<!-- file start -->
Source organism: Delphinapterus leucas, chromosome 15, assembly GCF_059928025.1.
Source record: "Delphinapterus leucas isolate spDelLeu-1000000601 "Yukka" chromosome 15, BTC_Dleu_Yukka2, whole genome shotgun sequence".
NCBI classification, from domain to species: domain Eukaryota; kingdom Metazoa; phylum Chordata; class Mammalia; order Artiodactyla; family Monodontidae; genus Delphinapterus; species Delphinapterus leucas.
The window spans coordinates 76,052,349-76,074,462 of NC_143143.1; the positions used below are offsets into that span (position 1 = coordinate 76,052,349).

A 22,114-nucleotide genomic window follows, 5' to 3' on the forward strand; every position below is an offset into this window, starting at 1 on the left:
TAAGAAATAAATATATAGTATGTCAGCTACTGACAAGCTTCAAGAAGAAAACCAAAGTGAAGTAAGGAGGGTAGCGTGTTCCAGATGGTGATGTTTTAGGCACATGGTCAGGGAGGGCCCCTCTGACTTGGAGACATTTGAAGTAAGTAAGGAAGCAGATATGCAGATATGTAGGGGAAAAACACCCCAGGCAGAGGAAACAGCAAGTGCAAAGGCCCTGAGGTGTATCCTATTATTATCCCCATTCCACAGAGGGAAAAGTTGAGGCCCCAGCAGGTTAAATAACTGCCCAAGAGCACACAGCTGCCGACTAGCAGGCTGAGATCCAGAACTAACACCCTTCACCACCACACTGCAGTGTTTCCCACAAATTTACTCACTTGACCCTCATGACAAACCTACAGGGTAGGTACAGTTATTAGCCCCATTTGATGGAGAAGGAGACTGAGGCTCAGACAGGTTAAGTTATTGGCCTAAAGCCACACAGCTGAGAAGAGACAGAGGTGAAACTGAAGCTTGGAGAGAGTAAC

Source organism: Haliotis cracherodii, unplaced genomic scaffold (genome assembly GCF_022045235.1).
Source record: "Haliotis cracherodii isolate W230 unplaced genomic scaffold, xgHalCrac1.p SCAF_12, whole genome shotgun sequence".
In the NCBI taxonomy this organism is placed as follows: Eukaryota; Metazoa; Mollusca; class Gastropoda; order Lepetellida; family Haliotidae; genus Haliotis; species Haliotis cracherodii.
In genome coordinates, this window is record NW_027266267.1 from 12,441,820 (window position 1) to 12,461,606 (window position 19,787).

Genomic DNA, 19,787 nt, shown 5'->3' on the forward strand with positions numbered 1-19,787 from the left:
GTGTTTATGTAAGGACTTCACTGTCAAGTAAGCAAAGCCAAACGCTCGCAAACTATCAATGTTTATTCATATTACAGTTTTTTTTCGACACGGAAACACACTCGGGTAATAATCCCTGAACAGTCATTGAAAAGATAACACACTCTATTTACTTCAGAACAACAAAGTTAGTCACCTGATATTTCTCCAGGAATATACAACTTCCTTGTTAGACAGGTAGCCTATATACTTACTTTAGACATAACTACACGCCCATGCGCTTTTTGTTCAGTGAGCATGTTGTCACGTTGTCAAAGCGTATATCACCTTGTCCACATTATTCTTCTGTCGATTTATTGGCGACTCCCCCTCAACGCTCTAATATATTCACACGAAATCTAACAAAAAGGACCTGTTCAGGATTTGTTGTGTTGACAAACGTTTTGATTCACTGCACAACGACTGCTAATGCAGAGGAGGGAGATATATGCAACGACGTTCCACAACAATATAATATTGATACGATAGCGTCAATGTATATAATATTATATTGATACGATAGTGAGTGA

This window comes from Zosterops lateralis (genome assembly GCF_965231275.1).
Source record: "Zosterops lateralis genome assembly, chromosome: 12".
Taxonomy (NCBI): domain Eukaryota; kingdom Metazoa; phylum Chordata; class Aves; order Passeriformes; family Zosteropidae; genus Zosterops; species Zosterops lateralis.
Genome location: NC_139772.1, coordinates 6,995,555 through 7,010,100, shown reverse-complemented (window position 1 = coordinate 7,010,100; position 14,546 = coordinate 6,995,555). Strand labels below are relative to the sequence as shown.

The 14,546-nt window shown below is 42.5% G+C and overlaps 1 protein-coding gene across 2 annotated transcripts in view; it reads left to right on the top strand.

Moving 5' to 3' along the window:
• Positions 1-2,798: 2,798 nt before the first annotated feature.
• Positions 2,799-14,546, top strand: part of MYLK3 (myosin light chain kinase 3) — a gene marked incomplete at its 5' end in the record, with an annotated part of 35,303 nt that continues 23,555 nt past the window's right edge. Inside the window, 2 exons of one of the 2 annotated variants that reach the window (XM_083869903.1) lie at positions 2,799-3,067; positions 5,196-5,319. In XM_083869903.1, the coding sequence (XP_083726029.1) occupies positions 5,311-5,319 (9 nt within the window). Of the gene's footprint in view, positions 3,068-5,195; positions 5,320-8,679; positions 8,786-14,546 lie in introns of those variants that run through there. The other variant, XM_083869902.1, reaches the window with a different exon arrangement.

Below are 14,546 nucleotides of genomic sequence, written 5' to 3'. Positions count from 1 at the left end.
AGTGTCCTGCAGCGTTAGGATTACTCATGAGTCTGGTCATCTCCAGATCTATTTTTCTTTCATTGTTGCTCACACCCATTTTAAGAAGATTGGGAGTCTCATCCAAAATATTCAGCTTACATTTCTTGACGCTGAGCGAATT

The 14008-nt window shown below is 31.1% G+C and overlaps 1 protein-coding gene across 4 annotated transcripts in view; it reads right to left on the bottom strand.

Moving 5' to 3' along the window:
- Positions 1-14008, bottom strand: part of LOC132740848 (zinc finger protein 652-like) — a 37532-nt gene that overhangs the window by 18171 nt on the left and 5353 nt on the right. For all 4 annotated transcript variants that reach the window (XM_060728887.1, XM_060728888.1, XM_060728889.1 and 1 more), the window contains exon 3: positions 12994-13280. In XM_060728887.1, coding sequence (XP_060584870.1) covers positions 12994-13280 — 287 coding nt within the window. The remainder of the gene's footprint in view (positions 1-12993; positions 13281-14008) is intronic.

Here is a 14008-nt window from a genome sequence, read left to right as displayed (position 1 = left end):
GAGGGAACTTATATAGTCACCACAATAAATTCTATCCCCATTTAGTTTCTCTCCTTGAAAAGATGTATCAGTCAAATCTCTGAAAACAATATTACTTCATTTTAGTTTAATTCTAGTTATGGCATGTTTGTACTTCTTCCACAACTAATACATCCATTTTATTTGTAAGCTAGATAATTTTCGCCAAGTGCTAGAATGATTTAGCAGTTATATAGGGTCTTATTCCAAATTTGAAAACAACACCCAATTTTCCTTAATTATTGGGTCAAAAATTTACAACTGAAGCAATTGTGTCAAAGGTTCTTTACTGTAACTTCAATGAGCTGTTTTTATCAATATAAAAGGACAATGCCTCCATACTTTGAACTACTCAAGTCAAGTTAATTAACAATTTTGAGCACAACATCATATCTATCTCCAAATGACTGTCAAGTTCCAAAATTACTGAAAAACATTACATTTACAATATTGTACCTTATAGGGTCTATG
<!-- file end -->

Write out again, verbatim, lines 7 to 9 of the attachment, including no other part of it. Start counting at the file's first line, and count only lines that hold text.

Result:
Source organism: Haliotis cracherodii, unplaced genomic scaffold (genome assembly GCF_022045235.1).
Source record: "Haliotis cracherodii isolate W230 unplaced genomic scaffold, xgHalCrac1.p SCAF_12, whole genome shotgun sequence".
In the NCBI taxonomy this organism is placed as follows: Eukaryota; Metazoa; Mollusca; class Gastropoda; order Lepetellida; family Haliotidae; genus Haliotis; species Haliotis cracherodii.